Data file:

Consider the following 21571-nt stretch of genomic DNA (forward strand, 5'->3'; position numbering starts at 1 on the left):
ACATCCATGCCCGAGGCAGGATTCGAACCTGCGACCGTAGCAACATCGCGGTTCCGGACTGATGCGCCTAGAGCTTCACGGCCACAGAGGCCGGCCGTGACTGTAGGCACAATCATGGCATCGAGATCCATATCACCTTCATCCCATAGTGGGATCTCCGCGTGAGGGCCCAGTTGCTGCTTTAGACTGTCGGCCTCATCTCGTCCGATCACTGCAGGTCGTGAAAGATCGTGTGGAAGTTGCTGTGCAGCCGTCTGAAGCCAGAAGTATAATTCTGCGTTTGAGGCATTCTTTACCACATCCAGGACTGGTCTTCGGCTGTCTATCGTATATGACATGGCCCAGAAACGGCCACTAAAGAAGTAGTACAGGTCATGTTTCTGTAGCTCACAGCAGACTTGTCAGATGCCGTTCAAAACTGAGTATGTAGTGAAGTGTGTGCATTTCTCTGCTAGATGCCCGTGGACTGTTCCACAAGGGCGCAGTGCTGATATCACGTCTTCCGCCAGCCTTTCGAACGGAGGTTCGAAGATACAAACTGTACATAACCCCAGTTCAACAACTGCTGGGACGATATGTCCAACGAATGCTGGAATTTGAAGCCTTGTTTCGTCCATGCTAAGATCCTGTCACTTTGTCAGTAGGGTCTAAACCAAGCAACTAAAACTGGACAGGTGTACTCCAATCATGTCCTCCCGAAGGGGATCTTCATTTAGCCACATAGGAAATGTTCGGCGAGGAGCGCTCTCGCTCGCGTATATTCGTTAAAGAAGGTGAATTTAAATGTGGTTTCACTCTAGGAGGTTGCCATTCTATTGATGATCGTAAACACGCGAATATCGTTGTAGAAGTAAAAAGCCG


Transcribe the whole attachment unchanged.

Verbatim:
Consider the following 21571-nt stretch of genomic DNA (forward strand, 5'->3'; position numbering starts at 1 on the left):
ACATCCATGCCCGAGGCAGGATTCGAACCTGCGACCGTAGCAACATCGCGGTTCCGGACTGATGCGCCTAGAGCTTCACGGCCACAGAGGCCGGCCGTGACTGTAGGCACAATCATGGCATCGAGATCCATATCACCTTCATCCCATAGTGGGATCTCCGCGTGAGGGCCCAGTTGCTGCTTTAGACTGTCGGCCTCATCTCGTCCGATCACTGCAGGTCGTGAAAGATCGTGTGGAAGTTGCTGTGCAGCCGTCTGAAGCCAGAAGTATAATTCTGCGTTTGAGGCATTCTTTACCACATCCAGGACTGGTCTTCGGCTGTCTATCGTATATGACATGGCCCAGAAACGGCCACTAAAGAAGTAGTACAGGTCATGTTTCTGTAGCTCACAGCAGACTTGTCAGATGCCGTTCAAAACTGAGTATGTAGTGAAGTGTGTGCATTTCTCTGCTAGATGCCCGTGGACTGTTCCACAAGGGCGCAGTGCTGATATCACGTCTTCCGCCAGCCTTTCGAACGGAGGTTCGAAGATACAAACTGTACATAACCCCAGTTCAACAACTGCTGGGACGATATGTCCAACGAATGCTGGAATTTGAAGCCTTGTTTCGTCCATGCTAAGATCCTGTCACTTTGTCAGTAGGGTCTAAACCAAGCAACTAAAACTGGACAGGTGTACTCCAATCATGTCCTCCCGAAGGGGATCTTCATTTAGCCACATAGGAAATGTTCGGCGAGGAGCGCTCTCGCTCGCGTATATTCGTTAAAGAAGGTGAATTTAAATGTGGTTTCACTCTAGGAGGTTGCCATTCTATTGATGATCGTAAACACGCGAATATCGTTGTAGAAGTAAAAAGCCG